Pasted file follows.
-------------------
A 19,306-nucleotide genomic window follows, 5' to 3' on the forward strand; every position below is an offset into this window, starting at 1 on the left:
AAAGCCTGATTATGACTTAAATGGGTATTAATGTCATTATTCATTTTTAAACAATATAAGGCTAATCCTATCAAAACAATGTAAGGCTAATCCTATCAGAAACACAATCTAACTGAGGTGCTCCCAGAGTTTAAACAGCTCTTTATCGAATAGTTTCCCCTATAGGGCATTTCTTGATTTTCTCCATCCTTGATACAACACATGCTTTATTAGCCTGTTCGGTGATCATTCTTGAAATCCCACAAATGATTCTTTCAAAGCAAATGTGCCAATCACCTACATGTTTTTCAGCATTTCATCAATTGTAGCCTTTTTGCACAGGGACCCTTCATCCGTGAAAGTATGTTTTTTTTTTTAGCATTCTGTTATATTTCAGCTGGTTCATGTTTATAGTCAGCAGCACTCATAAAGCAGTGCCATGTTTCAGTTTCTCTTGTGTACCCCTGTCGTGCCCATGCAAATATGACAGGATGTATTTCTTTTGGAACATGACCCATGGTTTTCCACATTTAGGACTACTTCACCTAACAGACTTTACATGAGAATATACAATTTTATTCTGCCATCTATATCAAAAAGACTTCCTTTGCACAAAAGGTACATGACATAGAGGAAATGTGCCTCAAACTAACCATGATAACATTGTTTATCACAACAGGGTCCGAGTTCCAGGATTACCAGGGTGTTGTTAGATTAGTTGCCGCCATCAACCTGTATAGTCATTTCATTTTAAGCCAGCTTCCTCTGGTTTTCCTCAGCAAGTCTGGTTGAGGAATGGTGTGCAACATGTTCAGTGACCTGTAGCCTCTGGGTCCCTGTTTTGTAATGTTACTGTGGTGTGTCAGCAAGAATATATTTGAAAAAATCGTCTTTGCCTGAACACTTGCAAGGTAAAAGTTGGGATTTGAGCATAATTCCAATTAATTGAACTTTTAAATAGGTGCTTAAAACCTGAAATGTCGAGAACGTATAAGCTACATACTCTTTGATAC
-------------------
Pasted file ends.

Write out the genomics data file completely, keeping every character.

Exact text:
A 19,306-nucleotide genomic window follows, 5' to 3' on the forward strand; every position below is an offset into this window, starting at 1 on the left:
AAAGCCTGATTATGACTTAAATGGGTATTAATGTCATTATTCATTTTTAAACAATATAAGGCTAATCCTATCAAAACAATGTAAGGCTAATCCTATCAGAAACACAATCTAACTGAGGTGCTCCCAGAGTTTAAACAGCTCTTTATCGAATAGTTTCCCCTATAGGGCATTTCTTGATTTTCTCCATCCTTGATACAACACATGCTTTATTAGCCTGTTCGGTGATCATTCTTGAAATCCCACAAATGATTCTTTCAAAGCAAATGTGCCAATCACCTACATGTTTTTCAGCATTTCATCAATTGTAGCCTTTTTGCACAGGGACCCTTCATCCGTGAAAGTATGTTTTTTTTTTTAGCATTCTGTTATATTTCAGCTGGTTCATGTTTATAGTCAGCAGCACTCATAAAGCAGTGCCATGTTTCAGTTTCTCTTGTGTACCCCTGTCGTGCCCATGCAAATATGACAGGATGTATTTCTTTTGGAACATGACCCATGGTTTTCCACATTTAGGACTACTTCACCTAACAGACTTTACATGAGAATATACAATTTTATTCTGCCATCTATATCAAAAAGACTTCCTTTGCACAAAAGGTACATGACATAGAGGAAATGTGCCTCAAACTAACCATGATAACATTGTTTATCACAACAGGGTCCGAGTTCCAGGATTACCAGGGTGTTGTTAGATTAGTTGCCGCCATCAACCTGTATAGTCATTTCATTTTAAGCCAGCTTCCTCTGGTTTTCCTCAGCAAGTCTGGTTGAGGAATGGTGTGCAACATGTTCAGTGACCTGTAGCCTCTGGGTCCCTGTTTTGTAATGTTACTGTGGTGTGTCAGCAAGAATATATTTGAAAAAATCGTCTTTGCCTGAACACTTGCAAGGTAAAAGTTGGGATTTGAGCATAATTCCAATTAATTGAACTTTTAAATAGGTGCTTAAAACCTGAAATGTCGAGAACGTATAAGCTACATACTCTTTGATAC